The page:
Rachel Bagby

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Rachel Bagby is a J.D. Graduate of Stanford Law School. Poetic innovator & creator of Dekaaz Facilitation™ International speaker & author of Divine Daughters: Liberating the Power and Passion of Women's Voices. Soprano in Bobby McFerrin’s original touring ensemble, Voicestra. Wall Street Journal reporter. Composer.[1]

"Justice and Hope"

Steven Phillips wrote Justice and Hope: Past Reflections and Future Visions of the Stanford Black Student Union 1967-1989, in 1990.

Writing Justice and Hope has been a humbling and daunting exercise. Many, many people helped, and this is indeed a collective work. I am grateful to the many Black faculty and staff members who provided valuable advice, support and direction: James L. Gibbs, St. Clair Drake, Kennell Jackson, Clayborne Carson, Keith Archuleta, Michael Jackson, Michael Britt, Dandre Desandies, Hank Organ, and Rachel Bagby.
I also made extensive use of the Stanford Libraries. At the various stages of production, a whole host of peeple contributed. I hope I don't leave anybody out, but here goes. My thanks go out to the following people: Lisa Fitts, Audrey Jawando, Bacardi Jackson, and Drew Dixon helped give shape to Justice and Hope when it was still a vague and unformed idea. Toni Long demonstrated for me the true power of PageMaker. David Porter clarified important facts and provided historical information. Frederick Sparks helped with fundraising and monitoring the budget. Lyzette Settle added critical comments and an extremely thorough and detailed revision of the text. Danzy Senna, Joy St. John, Stacey Leyton, Raoul Mowatt, Valerie Mih, Hillary Skillings, Judy Wu, Quynh Tran, and Cheryl Taylor meticulously proofread the final drafts. Elsa Tsutaoka gave advice on design, layout and cutting photos. MEChA loaned us its layout equipment The staff in the ASSU Business Office always cheerfully facilitated financial transactions and questions.[2]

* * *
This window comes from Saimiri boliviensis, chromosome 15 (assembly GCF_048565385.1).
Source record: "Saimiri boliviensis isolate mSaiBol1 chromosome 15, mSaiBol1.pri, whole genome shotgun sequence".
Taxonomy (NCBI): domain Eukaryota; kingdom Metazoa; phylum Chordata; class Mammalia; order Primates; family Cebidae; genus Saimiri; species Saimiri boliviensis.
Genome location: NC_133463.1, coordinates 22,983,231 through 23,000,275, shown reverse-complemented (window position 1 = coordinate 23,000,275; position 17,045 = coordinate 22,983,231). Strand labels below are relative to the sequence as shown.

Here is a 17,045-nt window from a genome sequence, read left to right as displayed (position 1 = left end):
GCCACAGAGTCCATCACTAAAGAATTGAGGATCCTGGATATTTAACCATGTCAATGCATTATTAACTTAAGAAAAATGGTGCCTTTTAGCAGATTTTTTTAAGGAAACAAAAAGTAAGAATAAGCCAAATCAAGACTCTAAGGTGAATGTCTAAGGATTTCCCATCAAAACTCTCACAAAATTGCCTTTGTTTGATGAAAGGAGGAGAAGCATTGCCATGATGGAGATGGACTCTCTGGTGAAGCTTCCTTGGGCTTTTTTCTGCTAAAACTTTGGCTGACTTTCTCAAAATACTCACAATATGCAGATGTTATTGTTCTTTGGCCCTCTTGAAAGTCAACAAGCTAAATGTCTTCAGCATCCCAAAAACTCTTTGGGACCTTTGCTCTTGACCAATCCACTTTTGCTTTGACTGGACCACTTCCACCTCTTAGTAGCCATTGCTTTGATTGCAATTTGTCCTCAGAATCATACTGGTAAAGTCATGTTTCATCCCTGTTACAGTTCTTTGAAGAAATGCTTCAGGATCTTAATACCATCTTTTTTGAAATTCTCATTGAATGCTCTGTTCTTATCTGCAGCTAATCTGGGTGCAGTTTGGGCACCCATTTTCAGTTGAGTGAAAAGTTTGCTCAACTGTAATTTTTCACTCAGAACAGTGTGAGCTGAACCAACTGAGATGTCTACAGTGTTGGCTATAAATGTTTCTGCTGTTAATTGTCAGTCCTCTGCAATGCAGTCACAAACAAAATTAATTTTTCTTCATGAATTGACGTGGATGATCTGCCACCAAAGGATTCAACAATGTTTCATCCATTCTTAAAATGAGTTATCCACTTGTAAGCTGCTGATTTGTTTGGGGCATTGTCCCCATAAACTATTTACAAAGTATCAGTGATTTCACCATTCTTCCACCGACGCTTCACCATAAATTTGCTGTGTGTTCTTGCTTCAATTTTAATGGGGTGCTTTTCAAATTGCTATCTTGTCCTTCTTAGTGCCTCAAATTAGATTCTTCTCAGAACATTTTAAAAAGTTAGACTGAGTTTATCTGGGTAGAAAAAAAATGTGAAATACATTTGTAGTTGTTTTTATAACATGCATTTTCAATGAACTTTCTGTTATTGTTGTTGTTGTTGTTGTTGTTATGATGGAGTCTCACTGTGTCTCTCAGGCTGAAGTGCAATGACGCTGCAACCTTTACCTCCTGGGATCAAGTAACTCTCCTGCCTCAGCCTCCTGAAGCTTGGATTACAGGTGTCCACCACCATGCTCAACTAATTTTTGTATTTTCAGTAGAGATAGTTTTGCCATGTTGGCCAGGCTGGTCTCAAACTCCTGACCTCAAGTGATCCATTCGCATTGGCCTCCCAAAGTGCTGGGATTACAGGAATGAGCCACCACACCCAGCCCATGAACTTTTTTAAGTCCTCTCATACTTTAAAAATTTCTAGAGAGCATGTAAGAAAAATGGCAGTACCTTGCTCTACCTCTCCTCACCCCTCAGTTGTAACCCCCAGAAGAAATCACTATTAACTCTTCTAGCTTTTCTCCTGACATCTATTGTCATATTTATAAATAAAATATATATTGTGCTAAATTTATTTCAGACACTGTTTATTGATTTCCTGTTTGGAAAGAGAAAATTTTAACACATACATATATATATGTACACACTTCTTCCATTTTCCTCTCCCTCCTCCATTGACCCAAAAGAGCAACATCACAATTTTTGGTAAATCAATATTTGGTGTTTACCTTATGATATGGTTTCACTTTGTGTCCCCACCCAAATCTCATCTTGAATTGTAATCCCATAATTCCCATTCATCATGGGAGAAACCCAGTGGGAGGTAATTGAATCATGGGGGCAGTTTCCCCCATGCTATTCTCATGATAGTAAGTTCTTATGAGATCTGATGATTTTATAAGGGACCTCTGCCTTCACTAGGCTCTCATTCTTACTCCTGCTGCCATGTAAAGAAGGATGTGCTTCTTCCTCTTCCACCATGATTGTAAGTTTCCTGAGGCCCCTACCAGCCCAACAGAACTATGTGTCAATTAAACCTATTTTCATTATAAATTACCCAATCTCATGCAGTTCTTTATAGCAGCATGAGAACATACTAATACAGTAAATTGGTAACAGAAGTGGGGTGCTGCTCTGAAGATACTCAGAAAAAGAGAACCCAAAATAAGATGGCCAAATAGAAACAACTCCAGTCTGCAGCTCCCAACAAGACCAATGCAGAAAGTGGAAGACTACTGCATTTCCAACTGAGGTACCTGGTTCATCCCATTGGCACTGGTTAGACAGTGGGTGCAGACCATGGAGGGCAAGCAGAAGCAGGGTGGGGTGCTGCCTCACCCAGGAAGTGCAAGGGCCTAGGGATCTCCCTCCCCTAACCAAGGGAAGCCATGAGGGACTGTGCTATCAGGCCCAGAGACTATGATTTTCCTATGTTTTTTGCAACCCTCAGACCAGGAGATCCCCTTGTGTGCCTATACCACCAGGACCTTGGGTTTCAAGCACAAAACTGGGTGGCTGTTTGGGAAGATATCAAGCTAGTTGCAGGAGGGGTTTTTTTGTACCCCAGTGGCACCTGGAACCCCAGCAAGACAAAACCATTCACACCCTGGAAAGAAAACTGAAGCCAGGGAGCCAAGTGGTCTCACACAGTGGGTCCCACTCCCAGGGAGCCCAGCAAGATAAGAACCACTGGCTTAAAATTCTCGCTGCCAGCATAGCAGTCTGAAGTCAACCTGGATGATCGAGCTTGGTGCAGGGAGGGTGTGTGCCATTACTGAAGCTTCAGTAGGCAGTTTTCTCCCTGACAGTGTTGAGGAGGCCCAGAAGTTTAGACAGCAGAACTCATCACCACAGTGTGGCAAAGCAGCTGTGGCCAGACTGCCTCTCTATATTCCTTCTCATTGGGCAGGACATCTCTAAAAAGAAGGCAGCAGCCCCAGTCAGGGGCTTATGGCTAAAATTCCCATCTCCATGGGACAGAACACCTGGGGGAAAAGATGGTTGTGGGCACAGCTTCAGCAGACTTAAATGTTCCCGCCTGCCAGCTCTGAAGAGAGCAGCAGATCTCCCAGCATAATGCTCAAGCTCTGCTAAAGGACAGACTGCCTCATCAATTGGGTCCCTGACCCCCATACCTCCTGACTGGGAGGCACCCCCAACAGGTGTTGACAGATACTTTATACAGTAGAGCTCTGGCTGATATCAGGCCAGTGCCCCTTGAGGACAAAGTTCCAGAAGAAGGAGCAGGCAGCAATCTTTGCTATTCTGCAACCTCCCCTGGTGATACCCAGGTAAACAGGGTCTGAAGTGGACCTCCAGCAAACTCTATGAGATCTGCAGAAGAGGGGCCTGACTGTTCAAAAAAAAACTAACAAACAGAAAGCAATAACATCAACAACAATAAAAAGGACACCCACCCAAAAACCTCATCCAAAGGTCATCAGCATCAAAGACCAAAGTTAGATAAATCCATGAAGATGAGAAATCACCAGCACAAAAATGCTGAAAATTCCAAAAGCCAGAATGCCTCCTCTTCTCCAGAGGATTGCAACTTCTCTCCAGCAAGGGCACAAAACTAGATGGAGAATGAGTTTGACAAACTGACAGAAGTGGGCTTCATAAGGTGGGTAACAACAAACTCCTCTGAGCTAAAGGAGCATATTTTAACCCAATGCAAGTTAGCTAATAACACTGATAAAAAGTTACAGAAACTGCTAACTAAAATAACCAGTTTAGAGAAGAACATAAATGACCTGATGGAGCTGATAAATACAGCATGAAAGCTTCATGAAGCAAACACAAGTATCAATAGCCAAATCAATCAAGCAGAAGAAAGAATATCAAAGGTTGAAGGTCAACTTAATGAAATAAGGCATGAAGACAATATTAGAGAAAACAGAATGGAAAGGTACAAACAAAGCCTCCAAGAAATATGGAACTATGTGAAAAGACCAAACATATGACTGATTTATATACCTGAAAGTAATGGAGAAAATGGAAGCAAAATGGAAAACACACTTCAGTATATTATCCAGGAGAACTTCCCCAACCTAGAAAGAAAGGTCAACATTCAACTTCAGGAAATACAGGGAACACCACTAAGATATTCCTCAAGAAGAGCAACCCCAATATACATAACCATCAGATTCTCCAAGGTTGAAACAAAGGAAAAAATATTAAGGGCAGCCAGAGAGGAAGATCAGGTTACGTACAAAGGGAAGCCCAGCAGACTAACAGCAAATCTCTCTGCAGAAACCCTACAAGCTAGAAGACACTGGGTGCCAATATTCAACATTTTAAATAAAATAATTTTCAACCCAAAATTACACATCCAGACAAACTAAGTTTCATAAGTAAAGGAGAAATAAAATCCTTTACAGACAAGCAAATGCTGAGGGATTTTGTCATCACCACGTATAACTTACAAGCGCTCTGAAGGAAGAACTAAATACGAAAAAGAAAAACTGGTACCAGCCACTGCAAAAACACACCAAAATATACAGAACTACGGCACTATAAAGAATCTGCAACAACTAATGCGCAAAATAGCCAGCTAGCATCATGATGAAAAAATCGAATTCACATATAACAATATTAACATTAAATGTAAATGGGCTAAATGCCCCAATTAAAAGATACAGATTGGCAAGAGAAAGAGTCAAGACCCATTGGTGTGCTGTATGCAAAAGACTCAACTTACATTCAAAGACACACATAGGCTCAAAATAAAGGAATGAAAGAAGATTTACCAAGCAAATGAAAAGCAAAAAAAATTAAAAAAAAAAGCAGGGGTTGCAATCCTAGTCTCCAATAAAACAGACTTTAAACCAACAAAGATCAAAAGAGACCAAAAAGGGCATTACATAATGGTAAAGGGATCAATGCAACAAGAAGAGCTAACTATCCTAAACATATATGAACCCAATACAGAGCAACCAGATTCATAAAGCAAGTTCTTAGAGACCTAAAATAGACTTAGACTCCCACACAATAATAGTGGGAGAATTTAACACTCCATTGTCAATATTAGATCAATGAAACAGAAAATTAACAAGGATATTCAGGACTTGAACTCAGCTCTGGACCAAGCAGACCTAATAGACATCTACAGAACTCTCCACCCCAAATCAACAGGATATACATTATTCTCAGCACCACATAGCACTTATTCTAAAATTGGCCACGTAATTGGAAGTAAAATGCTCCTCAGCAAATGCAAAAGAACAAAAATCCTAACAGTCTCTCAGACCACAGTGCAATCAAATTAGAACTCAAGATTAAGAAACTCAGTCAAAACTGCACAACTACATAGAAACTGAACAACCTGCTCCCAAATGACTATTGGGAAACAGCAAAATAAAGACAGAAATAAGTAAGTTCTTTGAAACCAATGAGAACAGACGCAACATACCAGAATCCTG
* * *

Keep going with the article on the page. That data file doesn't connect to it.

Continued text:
Anti Gulf war rally

After a relative lull this quarter, the Stanford antiwar movement will kick back into high gear January 15 1991 by staging a protest in White Plaza to rally opposition to American intervention in the Persian Gulf. The rally will begin with speeches at noon, followed by a march to an undisclosed location on campus where organizers will create a mock cemetery dramatizing the possible deaths of American soldiers. The rally will feature Aimee Allison, a member of last year's Council of Presidents who faces a possible deployment to Saudi Arabia. Allison is currently applying for conscientious objector status to fight the deployment.

A petition supporting Allison will be circulated at the rally, according to graduate student Kate Morris, an organizer of the protest. Ujamaa resident fellow Rachel Bagby will also read from the writings of Dr. Martin Luther King, Jr., who was born on this day in 1929. "We want to be able to make that connection" between King's birthday and the United Nations-sponsored deadline for Iraqi President Saddam Hussein to leave Kuwait, Morris said.

Rev. Floyd Thompkins, associate dean of Memorial Church, and Rev. Byron Bland, director of Campus Ministries, will also speak at the rally. "I'm pretty sure it will be our largest rally," said junior Sherifa Edoga, one of the organizers.[3]

References

  1. [1]
  2. [2]
  3. [ The Stanford Daily, Volume 198, Issue 56, 15 January 1991]